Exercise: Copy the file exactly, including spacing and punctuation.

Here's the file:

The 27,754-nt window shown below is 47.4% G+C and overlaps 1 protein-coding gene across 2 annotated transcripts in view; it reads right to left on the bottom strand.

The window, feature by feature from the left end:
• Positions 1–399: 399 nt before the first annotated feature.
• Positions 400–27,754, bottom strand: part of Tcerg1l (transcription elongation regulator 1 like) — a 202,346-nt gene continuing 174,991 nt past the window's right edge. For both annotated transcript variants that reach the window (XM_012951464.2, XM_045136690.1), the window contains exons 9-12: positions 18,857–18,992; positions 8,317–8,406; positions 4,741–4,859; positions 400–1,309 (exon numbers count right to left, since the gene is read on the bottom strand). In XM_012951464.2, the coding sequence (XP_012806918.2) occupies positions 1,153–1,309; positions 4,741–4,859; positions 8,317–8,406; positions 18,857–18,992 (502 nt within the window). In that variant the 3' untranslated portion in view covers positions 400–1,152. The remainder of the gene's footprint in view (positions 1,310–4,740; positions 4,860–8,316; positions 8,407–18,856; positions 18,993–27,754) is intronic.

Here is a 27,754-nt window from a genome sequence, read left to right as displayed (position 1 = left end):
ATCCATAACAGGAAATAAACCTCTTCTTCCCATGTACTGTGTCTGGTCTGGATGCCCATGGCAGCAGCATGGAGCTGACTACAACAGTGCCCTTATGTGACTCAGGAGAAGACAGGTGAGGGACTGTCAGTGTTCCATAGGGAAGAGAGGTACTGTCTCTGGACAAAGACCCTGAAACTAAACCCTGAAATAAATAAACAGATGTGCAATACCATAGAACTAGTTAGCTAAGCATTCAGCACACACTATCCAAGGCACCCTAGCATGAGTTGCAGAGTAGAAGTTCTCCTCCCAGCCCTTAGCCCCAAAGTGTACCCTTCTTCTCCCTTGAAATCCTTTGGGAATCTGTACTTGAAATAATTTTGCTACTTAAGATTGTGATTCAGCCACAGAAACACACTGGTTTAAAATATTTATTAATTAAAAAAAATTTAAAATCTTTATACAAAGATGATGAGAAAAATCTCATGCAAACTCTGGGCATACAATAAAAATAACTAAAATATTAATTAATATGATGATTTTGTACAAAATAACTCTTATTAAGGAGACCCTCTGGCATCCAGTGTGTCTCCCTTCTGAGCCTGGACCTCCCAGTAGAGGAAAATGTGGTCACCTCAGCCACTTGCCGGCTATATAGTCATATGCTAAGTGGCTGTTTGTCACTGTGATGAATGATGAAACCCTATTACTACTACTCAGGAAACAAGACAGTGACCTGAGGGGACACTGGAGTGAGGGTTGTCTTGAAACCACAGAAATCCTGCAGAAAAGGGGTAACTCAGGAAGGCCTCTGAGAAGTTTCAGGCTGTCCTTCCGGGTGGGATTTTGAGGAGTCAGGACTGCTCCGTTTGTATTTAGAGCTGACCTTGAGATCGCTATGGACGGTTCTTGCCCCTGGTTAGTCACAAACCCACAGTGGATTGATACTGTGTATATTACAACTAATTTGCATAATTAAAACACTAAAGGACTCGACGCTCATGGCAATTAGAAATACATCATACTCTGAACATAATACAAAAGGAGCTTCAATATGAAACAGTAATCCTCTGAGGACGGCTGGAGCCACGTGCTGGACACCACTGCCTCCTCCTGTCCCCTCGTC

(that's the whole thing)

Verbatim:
The 27,754-nt window shown below is 47.4% G+C and overlaps 1 protein-coding gene across 2 annotated transcripts in view; it reads right to left on the bottom strand.

The window, feature by feature from the left end:
• Positions 1–399: 399 nt before the first annotated feature.
• Positions 400–27,754, bottom strand: part of Tcerg1l (transcription elongation regulator 1 like) — a 202,346-nt gene continuing 174,991 nt past the window's right edge. For both annotated transcript variants that reach the window (XM_012951464.2, XM_045136690.1), the window contains exons 9-12: positions 18,857–18,992; positions 8,317–8,406; positions 4,741–4,859; positions 400–1,309 (exon numbers count right to left, since the gene is read on the bottom strand). In XM_012951464.2, the coding sequence (XP_012806918.2) occupies positions 1,153–1,309; positions 4,741–4,859; positions 8,317–8,406; positions 18,857–18,992 (502 nt within the window). In that variant the 3' untranslated portion in view covers positions 400–1,152. The remainder of the gene's footprint in view (positions 1,310–4,740; positions 4,860–8,316; positions 8,407–18,856; positions 18,993–27,754) is intronic.

Here is a 27,754-nt window from a genome sequence, read left to right as displayed (position 1 = left end):
ATCCATAACAGGAAATAAACCTCTTCTTCCCATGTACTGTGTCTGGTCTGGATGCCCATGGCAGCAGCATGGAGCTGACTACAACAGTGCCCTTATGTGACTCAGGAGAAGACAGGTGAGGGACTGTCAGTGTTCCATAGGGAAGAGAGGTACTGTCTCTGGACAAAGACCCTGAAACTAAACCCTGAAATAAATAAACAGATGTGCAATACCATAGAACTAGTTAGCTAAGCATTCAGCACACACTATCCAAGGCACCCTAGCATGAGTTGCAGAGTAGAAGTTCTCCTCCCAGCCCTTAGCCCCAAAGTGTACCCTTCTTCTCCCTTGAAATCCTTTGGGAATCTGTACTTGAAATAATTTTGCTACTTAAGATTGTGATTCAGCCACAGAAACACACTGGTTTAAAATATTTATTAATTAAAAAAAATTTAAAATCTTTATACAAAGATGATGAGAAAAATCTCATGCAAACTCTGGGCATACAATAAAAATAACTAAAATATTAATTAATATGATGATTTTGTACAAAATAACTCTTATTAAGGAGACCCTCTGGCATCCAGTGTGTCTCCCTTCTGAGCCTGGACCTCCCAGTAGAGGAAAATGTGGTCACCTCAGCCACTTGCCGGCTATATAGTCATATGCTAAGTGGCTGTTTGTCACTGTGATGAATGATGAAACCCTATTACTACTACTCAGGAAACAAGACAGTGACCTGAGGGGACACTGGAGTGAGGGTTGTCTTGAAACCACAGAAATCCTGCAGAAAAGGGGTAACTCAGGAAGGCCTCTGAGAAGTTTCAGGCTGTCCTTCCGGGTGGGATTTTGAGGAGTCAGGACTGCTCCGTTTGTATTTAGAGCTGACCTTGAGATCGCTATGGACGGTTCTTGCCCCTGGTTAGTCACAAACCCACAGTGGATTGATACTGTGTATATTACAACTAATTTGCATAATTAAAACACTAAAGGACTCGACGCTCATGGCAATTAGAAATACATCATACTCTGAACATAATACAAAAGGAGCTTCAATATGAAACAGTAATCCTCTGAGGACGGCTGGAGCCACGTGCTGGACACCACTGCCTCCTCCTGTCCCCTCGTC